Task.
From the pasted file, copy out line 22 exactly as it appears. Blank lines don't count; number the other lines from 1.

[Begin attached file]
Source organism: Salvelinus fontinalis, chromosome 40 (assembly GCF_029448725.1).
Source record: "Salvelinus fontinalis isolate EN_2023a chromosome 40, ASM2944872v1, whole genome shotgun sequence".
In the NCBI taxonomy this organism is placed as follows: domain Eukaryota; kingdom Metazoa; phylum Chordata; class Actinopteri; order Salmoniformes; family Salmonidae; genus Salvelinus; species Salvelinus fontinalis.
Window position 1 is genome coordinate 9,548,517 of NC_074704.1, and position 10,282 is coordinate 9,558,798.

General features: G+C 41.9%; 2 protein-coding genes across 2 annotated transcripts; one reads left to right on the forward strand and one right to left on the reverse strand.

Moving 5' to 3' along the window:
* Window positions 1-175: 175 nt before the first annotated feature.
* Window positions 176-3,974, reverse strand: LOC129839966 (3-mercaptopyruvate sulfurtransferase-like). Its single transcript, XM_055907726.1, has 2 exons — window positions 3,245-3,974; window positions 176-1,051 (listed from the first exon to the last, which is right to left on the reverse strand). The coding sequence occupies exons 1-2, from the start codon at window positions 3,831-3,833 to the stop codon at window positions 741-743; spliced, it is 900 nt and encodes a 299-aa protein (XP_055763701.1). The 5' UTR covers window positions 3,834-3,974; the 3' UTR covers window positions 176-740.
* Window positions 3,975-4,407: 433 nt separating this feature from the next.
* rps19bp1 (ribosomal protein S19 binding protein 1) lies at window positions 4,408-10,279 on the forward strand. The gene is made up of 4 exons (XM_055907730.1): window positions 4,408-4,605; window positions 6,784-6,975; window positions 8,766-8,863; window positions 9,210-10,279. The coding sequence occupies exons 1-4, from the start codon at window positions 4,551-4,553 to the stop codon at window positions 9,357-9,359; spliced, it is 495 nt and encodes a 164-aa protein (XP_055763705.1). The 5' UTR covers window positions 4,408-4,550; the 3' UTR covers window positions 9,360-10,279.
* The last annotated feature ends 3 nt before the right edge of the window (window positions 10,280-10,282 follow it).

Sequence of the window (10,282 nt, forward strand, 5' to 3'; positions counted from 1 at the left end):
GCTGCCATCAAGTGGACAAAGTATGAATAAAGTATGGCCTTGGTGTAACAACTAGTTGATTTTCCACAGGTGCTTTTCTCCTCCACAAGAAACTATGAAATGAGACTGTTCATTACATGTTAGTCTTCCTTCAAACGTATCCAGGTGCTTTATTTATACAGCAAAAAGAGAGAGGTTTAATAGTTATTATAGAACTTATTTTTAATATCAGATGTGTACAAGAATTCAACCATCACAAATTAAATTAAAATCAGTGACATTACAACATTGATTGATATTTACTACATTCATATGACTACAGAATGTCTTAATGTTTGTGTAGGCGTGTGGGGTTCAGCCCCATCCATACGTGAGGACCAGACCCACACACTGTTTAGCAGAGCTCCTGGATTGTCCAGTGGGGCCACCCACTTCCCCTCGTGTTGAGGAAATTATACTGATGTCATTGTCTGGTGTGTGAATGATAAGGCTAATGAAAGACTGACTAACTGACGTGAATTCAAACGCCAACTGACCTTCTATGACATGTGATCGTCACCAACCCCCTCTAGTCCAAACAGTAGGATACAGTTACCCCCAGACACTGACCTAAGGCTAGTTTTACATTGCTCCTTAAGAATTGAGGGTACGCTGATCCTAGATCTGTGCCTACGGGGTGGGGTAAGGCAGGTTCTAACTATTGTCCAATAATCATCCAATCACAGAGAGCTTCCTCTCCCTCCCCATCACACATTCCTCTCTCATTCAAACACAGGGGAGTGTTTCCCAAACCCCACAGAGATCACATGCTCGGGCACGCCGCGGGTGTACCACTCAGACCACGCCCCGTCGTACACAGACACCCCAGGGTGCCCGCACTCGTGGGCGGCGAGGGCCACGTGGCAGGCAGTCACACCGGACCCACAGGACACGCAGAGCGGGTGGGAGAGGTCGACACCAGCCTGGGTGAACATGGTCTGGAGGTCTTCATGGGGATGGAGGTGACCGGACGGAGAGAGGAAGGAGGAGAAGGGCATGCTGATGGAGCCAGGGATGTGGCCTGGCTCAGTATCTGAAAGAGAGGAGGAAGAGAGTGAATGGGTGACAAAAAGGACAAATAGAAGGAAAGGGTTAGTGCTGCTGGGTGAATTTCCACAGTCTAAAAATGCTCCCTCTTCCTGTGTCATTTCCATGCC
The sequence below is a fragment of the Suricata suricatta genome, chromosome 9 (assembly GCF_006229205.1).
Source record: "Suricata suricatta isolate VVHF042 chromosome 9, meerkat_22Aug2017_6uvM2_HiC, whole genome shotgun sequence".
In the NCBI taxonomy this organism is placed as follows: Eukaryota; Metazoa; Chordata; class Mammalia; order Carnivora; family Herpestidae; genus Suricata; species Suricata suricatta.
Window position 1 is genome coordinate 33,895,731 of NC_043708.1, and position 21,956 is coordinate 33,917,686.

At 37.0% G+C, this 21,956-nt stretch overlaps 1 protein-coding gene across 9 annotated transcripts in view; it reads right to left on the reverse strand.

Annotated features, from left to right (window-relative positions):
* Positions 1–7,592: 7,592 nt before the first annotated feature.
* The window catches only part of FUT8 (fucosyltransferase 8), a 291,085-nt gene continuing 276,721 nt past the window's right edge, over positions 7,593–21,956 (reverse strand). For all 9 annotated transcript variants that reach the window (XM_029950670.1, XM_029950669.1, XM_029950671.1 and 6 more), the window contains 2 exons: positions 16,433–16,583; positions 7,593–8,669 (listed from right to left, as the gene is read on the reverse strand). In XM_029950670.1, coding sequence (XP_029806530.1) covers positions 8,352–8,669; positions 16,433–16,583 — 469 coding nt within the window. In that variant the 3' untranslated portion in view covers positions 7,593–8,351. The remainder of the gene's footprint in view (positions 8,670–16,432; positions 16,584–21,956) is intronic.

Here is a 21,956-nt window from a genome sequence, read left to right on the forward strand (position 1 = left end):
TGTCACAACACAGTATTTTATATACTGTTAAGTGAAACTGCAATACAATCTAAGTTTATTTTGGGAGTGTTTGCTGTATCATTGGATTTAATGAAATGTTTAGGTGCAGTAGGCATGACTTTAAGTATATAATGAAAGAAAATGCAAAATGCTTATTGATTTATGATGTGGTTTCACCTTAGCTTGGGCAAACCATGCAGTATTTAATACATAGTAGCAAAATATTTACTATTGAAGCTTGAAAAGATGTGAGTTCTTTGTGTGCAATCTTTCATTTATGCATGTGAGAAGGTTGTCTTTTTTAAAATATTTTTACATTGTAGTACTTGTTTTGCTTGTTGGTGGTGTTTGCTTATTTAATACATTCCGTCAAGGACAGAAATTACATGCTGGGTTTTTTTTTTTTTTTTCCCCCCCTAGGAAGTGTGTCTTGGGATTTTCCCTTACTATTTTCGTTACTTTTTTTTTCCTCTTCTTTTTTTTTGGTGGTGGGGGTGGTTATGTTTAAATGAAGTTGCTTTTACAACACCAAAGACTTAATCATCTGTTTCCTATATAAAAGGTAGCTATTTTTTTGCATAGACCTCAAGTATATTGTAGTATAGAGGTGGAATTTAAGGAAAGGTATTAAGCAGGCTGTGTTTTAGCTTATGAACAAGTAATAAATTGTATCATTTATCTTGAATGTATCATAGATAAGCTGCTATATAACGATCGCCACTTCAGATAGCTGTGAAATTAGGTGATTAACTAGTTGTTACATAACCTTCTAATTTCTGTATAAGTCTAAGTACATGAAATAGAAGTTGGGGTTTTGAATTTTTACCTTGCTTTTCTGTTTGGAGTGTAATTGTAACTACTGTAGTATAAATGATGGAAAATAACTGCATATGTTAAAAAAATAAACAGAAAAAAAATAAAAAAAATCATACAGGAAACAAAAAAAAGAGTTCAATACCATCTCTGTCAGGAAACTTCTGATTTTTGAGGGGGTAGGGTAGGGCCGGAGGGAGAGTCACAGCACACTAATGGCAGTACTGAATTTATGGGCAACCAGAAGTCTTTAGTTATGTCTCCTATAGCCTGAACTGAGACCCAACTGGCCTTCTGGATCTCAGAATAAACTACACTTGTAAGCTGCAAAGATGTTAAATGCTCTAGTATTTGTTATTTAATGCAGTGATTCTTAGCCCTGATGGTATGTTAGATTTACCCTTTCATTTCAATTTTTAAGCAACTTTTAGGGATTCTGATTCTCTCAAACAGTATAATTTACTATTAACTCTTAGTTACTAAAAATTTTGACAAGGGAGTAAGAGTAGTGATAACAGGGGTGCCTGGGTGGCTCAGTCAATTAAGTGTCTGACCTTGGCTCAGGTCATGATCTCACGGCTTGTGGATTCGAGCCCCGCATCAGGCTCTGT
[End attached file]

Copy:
Here is a 21,956-nt window from a genome sequence, read left to right on the forward strand (position 1 = left end):